Research shows that, at any point in time, 10 – 20% of Americans are damaging their gums and teeth with rough brushing. Many patients who visit us for checkups come from this demographic. The severity of each individual's symptoms depends on factors such as the intensity of the brushing strokes, how often you brush roughly, the abrasiveness of the toothpaste, etc. However, we always tailor our recommendations for restoration and recovery to each individual's unique situation.
But generally, patients who've been brushing too roughly are usually treated for issues like receding gums, worn enamel, tooth sensitivity, etc. That is because, when you brush too roughly, you abrade the outer layers of your teeth and gums, gradually exposing the most sensitive parts of your teeth and gums. With the enamels eroded and the sensitive root layers thinly veiled, you become more vulnerable to oral issues you have been trying to prevent with the hard brushing in the first place, including gum infection, cavities and tooth decay. For some, the damages to the gums and teeth can be reversed, but in other rarer cases, they might be irreversible.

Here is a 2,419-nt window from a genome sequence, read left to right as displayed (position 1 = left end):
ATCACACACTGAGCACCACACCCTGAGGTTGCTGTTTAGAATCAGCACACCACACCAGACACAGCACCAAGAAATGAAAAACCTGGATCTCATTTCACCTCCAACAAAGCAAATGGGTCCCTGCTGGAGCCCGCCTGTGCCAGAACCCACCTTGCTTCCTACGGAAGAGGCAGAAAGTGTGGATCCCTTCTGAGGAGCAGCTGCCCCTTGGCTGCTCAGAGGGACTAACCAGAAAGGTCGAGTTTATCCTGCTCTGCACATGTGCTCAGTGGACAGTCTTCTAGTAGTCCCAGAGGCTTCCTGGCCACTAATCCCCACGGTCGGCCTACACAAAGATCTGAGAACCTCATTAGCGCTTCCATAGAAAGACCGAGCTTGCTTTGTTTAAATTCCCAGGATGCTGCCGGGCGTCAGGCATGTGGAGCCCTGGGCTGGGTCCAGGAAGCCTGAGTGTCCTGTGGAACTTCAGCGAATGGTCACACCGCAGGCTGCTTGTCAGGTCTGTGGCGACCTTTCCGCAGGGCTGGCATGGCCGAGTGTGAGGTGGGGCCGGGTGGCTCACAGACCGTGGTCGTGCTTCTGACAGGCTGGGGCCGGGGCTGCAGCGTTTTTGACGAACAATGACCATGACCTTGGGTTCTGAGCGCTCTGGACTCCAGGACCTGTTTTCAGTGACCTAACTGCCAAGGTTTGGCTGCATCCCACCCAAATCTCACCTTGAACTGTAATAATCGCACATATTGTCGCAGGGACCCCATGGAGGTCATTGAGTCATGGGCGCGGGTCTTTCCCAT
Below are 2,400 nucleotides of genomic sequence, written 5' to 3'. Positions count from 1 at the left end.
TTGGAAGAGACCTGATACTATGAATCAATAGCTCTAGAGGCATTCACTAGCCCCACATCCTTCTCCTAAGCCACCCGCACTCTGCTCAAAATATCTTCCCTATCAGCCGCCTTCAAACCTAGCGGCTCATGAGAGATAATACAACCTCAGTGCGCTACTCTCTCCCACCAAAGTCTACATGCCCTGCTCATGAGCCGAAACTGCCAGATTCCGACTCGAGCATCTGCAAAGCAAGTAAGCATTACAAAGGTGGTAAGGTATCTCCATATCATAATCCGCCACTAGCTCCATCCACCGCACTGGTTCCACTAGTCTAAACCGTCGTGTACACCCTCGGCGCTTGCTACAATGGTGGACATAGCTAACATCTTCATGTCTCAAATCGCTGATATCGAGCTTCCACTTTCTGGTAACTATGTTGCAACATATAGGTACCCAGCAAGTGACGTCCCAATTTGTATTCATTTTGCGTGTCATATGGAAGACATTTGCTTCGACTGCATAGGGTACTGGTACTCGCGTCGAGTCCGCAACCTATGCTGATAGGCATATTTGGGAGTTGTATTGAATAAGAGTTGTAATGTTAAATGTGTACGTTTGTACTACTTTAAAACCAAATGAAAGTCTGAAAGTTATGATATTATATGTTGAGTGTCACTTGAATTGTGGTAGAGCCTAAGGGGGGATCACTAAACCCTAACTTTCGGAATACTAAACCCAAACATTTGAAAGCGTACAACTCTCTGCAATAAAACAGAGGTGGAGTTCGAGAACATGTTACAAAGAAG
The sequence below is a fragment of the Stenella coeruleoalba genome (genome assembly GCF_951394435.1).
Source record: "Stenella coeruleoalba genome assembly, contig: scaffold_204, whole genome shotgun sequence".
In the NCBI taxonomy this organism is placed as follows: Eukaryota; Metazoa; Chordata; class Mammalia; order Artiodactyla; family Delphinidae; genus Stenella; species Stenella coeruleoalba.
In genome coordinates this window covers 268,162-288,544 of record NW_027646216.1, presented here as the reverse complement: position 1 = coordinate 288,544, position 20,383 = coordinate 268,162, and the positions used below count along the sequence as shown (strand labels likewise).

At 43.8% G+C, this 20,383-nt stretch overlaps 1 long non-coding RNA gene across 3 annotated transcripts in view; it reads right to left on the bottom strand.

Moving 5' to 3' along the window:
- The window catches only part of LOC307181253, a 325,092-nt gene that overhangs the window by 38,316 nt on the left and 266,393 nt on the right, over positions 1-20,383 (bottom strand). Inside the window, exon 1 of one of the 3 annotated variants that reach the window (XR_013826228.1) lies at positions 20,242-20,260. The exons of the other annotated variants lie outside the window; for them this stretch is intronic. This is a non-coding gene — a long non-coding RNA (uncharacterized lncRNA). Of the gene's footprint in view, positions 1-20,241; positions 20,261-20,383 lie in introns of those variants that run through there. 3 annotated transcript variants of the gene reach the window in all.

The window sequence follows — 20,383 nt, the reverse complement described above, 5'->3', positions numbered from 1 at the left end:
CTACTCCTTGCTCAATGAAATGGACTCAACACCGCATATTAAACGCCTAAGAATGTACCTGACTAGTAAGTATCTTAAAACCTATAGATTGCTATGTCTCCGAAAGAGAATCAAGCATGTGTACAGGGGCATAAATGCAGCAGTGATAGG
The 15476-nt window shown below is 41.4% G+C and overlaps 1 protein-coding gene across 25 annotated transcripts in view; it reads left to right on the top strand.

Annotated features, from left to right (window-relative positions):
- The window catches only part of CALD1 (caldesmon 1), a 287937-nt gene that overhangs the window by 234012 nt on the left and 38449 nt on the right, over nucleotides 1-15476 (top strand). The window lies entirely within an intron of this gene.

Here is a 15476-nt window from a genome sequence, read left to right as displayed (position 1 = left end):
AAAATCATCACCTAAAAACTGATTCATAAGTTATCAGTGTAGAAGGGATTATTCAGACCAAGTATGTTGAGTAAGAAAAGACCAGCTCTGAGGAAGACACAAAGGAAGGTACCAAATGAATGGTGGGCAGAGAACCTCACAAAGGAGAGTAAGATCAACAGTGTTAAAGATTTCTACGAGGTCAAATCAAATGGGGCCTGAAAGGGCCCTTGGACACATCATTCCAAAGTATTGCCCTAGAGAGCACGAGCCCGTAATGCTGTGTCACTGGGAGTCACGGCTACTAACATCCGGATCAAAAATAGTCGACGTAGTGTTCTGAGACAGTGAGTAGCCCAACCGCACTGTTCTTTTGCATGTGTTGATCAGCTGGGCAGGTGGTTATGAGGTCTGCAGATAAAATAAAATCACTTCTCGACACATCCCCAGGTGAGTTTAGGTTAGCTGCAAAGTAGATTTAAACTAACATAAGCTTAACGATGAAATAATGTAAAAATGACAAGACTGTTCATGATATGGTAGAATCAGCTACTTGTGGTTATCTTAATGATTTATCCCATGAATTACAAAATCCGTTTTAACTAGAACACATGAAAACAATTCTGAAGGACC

How to Avoid the Dangers of Brushing Roughly?
If you've been brushing roughly but are yet to experience any of the negative effects of rough brushing, you still have enough time to correct your inappropriate brushing habit before any damage is done. Use a soft-bristled toothbrush and mild toothpaste and apply gentle back and forth circular strokes at a 45-degree angle to your gumline. If you are using an electric toothbrush, simply roll the brush gently across all the surface of your teeth without applying any pressure, and let the electric toothbrush do its work.
If you are already noticing any of the above-mentioned signs of brushing too hard, you need to report it at our offices as soon as possible. We will assess the extent of the damage and recommend the most suitable recovery and restoration solution for you based on your unique personal needs.